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swiss army knives


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I also have found and traded knifes in caches however I have changed my mind a little. I don't want to see anything in the cache that would hurt the sport. I believe anyone that objects to a small useful knife in a cache is right but not relevant. If officials for parks have rules against it - we should go by those rules in order to continue playing the game. People that worry about kids finding them should be supervising the kids anyway - that is relevant parenting. Let kids know one might be in there and what to do about it. I have never seen anyone lock up the sharp knife in their Kitchen at home and the kids somehow manage not to chop each other up to much. If a cache is out and way from government supervision I really have no problem with it - but with that said I don't put them in caches and I get them out ASAP. Usually I want them.

I also place a respectful reminder when I enter the log that knifes in a cache are a NO NO. The hard part is I feel like I am following a rule for the idea not the reality of it. That bothers me a little. I still prefer to keep this sport going than argue to much about easy to fix problems. We have to deal with rule makers and need to be super nice to the Police if that come up. Bend over backwfards to show them we are quality people even if they think we are a pain.

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I have been collecting knives since I was about age 8. As a kid I used to carry a swiss army knife in my pocket, but it wore a hole in the pocket in 3 pairs of pants. Now I look for a light, strong knife and I have some favorites. I bought 10 knives from a catalog for $30. I assumed most would be cheap Chinese knockoffs but I might find a few gems in the bunch. Most of them were quite good quality, all were folders, and a few were fairly light for their size.

 

I never used any of the features of my swiss army knife except for the blades, so I just carry a folder with a blade only. The only time I use the non-blade features of my leatherman knockoff is around the house. I keep it in my kitchen drawer to do quick repairs.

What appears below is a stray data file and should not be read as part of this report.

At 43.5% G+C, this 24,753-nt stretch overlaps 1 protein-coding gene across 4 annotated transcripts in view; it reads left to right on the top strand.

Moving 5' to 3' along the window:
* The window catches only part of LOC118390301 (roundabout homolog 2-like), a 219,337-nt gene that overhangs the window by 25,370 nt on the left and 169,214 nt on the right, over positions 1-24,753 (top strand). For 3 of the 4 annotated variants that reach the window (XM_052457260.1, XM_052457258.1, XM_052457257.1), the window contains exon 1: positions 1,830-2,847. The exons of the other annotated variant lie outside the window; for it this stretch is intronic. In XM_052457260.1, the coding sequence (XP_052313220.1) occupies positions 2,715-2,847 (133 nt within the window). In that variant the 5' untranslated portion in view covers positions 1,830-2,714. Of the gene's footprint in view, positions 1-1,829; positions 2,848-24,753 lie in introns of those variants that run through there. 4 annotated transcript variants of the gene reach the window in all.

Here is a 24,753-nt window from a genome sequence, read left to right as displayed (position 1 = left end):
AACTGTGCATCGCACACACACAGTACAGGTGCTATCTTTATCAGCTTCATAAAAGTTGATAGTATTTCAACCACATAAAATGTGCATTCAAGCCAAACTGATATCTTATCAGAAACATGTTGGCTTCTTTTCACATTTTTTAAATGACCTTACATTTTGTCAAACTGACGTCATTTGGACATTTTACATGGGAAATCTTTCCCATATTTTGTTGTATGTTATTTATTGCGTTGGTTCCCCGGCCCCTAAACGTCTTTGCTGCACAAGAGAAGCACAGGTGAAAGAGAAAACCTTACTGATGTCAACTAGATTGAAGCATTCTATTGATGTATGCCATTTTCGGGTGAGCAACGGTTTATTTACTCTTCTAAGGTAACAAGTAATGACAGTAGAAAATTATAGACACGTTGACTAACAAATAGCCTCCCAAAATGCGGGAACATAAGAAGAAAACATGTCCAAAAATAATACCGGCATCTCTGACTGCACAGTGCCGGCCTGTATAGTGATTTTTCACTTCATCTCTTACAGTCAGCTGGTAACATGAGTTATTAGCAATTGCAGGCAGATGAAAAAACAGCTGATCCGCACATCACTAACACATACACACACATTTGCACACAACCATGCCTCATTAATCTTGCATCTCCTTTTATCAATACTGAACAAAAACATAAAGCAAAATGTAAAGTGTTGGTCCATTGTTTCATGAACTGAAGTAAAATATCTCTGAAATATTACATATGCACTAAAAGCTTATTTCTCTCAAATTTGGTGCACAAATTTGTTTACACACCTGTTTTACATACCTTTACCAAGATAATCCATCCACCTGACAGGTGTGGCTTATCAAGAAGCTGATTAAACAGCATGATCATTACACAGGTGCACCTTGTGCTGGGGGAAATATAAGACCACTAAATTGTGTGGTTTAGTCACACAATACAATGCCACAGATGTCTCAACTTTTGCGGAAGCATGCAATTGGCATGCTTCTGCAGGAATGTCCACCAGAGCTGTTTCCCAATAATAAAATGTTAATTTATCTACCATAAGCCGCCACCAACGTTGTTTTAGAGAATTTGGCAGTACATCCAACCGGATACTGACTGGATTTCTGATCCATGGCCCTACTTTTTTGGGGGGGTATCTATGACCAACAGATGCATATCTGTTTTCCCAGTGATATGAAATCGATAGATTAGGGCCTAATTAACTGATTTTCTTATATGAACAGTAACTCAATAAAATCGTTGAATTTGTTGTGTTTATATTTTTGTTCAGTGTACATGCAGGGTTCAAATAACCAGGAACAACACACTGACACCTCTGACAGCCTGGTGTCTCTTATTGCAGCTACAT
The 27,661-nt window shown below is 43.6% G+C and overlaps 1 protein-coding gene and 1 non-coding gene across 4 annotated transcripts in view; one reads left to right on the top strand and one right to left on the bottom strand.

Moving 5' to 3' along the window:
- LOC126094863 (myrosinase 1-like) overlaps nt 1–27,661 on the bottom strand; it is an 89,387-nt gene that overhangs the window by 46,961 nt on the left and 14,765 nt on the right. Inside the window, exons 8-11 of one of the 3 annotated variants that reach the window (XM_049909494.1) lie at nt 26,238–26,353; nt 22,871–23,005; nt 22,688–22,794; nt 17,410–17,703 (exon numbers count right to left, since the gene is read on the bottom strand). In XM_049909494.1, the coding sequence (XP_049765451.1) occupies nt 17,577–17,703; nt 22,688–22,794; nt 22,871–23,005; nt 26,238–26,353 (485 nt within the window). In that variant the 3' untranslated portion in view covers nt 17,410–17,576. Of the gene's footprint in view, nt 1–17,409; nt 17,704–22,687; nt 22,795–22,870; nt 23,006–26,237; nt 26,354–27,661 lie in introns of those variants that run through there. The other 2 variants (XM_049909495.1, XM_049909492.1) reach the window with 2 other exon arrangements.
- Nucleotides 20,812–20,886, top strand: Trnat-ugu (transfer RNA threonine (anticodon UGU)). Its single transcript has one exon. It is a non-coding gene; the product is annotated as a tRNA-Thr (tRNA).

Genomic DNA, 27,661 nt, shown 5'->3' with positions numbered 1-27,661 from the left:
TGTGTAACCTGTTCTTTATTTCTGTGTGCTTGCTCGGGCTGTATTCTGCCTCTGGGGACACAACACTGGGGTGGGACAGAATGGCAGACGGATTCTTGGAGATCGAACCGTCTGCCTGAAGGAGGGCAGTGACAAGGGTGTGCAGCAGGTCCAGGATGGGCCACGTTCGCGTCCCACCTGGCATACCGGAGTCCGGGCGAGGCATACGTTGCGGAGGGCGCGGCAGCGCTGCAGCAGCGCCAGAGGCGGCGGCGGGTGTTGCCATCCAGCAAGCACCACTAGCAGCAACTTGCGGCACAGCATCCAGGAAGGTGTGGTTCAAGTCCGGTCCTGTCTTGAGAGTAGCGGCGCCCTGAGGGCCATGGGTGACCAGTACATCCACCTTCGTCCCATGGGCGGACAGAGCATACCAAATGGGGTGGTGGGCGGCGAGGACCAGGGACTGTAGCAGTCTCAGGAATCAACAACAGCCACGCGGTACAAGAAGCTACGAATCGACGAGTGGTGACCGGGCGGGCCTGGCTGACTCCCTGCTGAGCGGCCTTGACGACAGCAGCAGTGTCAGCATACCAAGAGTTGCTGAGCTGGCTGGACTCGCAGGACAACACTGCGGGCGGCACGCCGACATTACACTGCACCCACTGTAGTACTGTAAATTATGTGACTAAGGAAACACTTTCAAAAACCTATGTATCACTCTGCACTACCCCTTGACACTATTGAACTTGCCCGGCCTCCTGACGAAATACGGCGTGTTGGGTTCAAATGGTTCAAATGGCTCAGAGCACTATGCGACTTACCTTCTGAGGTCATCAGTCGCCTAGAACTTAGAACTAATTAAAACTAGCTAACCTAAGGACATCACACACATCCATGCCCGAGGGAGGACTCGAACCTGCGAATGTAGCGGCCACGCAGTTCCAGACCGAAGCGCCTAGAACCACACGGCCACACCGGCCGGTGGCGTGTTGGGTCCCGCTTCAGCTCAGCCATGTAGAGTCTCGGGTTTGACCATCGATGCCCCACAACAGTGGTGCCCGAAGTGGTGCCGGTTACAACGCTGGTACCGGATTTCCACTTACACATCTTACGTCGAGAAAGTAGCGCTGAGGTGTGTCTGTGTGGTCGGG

So I do not think a swiss army knife is worth the extra weight.

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I got my first pocket knife when I was six years old from my Dad. It was a gift for passing first grade. I have carried one in my pocket ever since. Current rules of NO sharp objects on planes just makes it easier for hijackers. Now they have fewer things to worry about from the passengers. As far as somebody using a knife they found in a cache for harming somebody else or using it in a crime, they are probably going to do it anyway. The knife only becomes a weapon when the wielder uses it that way. The rules say don't put knives in caches so I don't, but I wouldn't cringe if I found one. So if you are going to leave one I prefer Old Timer for a pocket knife and a mini SwissTech plier/screwdrivers as my daily carriers and Buck for my folding sheath knife. Oh, and a Leatherman as a multitool when out and about. Don't much care for the Swiss Army Brand, too big, bulky and overpriced; but if that is all you have I won't refuse it.